5 Mistakes that could be killing your Start-Up
Start-ups fail all the time. Interestingly, most failures boil down to a few core root causes. Keep your eyes and ears open and know what to lookout for and you may just be able to sidestep some of the risks other entrepreneurs have fallen prey to.
With start-ups, timing it wrong
‘When’ you choose to launch your business is almost as important as what you are selling. Start-ups are often plagued by delayed launches that can result in lost business. Remember, you may never be 100% ready, so don’t wait to launch. In some cases, going slow can mean competition edges you out and moves in to capture the market you have worked so hard to build the perfect product for.
Ensure that the enhancements you are working on are providing real value for the customer. It is possible that you’re racking up costs of a delayed launch to build features that don’t add much to the experience of a user.
Launch too soon, before you’re fully ready and you may get a slew of bad reviews that can kill your reputation in the market. Offer your early adopters a version of the product that represents the core functionality (or from their perspective the core benefit), even if some of the frills are missing. They will give you some leeway for error, but don’t push your luck with a half baked product.
A good start-up will typically have a mix of people who dream and think big and those who are grounded in reality. This ensures the business moves forward, is ambitious, but within reason. Not having dreamers in the equation will guarantee that the start-up stays small, because there isn’t anyone who can see the big leap to the next level. And without that vision, the jump may never happen.
Trying to DIY and other hiring fiascos
While you may want to be a one-man army, a start-up needs a team. It is important to recognise when you need specialist help. For instance, with legal matters or financials, so many start-ups go wrong by trying to simply wing it. It is also well worth the extra bucks to hire a great support team to run your finance and admin functions for you.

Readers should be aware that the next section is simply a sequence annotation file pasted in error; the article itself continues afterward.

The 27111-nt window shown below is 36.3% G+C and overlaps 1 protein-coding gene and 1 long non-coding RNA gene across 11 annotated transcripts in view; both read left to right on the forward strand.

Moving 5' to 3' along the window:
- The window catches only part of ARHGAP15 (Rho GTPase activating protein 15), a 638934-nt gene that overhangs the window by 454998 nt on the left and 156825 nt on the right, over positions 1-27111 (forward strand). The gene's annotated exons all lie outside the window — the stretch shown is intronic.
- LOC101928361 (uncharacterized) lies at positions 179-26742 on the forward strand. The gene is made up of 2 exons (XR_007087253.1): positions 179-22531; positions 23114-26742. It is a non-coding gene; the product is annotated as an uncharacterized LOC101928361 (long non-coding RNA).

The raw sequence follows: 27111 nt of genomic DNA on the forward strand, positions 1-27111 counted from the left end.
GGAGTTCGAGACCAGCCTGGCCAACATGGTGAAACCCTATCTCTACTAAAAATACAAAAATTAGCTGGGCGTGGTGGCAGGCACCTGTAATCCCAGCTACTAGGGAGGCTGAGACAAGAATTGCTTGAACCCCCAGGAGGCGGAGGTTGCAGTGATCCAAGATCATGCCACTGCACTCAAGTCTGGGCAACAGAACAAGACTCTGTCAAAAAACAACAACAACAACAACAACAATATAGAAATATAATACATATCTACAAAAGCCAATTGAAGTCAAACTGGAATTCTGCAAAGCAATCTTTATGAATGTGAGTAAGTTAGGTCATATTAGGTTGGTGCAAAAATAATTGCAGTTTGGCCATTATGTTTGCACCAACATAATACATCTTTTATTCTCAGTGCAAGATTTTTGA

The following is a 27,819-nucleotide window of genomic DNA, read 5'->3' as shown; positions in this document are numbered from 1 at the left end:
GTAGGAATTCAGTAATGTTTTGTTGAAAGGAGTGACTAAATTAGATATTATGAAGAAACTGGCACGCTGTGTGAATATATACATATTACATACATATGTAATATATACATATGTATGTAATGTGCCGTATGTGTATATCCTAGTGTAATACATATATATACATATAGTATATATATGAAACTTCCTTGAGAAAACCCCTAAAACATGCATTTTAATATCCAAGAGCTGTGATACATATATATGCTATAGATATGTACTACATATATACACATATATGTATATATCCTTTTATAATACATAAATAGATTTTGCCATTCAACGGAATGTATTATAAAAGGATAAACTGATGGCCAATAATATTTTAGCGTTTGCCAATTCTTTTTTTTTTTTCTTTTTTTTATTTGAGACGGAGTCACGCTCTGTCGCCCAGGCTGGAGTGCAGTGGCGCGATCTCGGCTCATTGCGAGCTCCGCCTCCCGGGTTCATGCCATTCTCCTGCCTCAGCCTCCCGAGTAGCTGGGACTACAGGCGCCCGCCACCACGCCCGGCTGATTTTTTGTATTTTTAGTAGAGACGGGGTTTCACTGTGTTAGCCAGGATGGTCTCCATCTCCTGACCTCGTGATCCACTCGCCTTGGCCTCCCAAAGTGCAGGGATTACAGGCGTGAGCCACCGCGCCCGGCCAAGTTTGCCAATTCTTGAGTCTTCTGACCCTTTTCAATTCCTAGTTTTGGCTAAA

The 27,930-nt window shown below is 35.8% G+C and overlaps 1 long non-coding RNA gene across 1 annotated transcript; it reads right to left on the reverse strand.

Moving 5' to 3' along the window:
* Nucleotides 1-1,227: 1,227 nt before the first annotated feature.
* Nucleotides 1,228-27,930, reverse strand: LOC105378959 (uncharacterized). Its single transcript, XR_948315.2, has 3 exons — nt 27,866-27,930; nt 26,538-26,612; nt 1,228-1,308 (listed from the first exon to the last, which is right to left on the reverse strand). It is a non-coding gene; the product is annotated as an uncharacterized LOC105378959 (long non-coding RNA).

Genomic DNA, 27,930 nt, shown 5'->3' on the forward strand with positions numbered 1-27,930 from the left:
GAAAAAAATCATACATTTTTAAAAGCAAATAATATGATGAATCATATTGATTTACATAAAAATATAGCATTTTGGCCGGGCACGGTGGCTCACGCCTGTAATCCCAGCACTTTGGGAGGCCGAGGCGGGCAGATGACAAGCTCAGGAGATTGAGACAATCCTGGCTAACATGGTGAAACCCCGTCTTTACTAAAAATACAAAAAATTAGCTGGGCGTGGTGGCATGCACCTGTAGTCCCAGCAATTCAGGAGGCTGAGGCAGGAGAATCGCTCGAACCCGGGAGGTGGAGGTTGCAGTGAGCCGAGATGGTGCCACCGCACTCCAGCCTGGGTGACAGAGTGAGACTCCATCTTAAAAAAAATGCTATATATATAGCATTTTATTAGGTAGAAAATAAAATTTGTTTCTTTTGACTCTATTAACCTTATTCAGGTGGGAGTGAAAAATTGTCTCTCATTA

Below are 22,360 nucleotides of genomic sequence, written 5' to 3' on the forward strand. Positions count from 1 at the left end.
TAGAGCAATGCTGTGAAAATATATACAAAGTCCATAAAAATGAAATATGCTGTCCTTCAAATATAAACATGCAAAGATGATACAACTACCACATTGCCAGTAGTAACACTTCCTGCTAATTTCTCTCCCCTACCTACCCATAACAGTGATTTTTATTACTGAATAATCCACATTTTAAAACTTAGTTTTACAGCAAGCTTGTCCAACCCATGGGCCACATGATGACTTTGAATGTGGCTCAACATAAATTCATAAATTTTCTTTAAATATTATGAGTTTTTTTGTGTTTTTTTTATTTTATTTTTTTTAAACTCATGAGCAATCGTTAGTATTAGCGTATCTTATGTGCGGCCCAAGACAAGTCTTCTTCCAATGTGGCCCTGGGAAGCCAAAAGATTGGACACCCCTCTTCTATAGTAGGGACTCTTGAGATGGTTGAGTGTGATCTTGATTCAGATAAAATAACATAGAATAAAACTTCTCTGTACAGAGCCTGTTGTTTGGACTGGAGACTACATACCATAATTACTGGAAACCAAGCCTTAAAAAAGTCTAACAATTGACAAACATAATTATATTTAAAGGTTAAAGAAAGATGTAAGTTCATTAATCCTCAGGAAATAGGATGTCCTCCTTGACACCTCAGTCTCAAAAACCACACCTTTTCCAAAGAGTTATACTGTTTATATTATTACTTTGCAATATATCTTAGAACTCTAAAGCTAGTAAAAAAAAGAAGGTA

Many start-ups err on hiring talent. Working in a start-up means you are in a company, which is agile and innovates. Team members need to be ready to put in the hard work and cope with the demands that come their way.
Not being agile enough, or being too agile!
By its very nature a start-up with a smaller team size, with innovation at its core, and closely connects with its customers should be more agile. Not leveraging this agility to course correct and adapt the offering based on customer or market feedback is an opportunity lost. Make sure you don’t have too many co-founders. It dilutes the control and makes decision making that much harder and slower.
Equally, some start-up founders are guilty of pivoting far too often. Every piece of feedback does not need to be used to turn the product or service offering on its head. Instead, prudent entrepreneurs know that every bit of advice or customer inputs they get must be heard out, but that ultimately the decision on what to do with that information must be internal and true to the core strategy.
Not listening to the customer
Knowing whom your customer is, studying the data and actually talking to them and getting their take is crucial for any start-up. You may have set out to solve a certain perceived problem, but the solution you offer may need to be tweaked to address the root problem. Be sure you are fixing the problem and not just muting a symptom for them. The only way you can truly discover this is by listening.
Have you taken the time to think about other pitfalls?
Do you consult other professionals to help you with your start-up?
And that’s the Dish! Until next time, Belinda
I am Belinda Bow
I love all things marketing and I thrive on seeing a business become re-energised and flourish. I am excited about life and I adore my family.
Within these articles, you’ll find some helpful tips and some real guidance to help you make the most of your business, and gain a good understanding of all things marketing.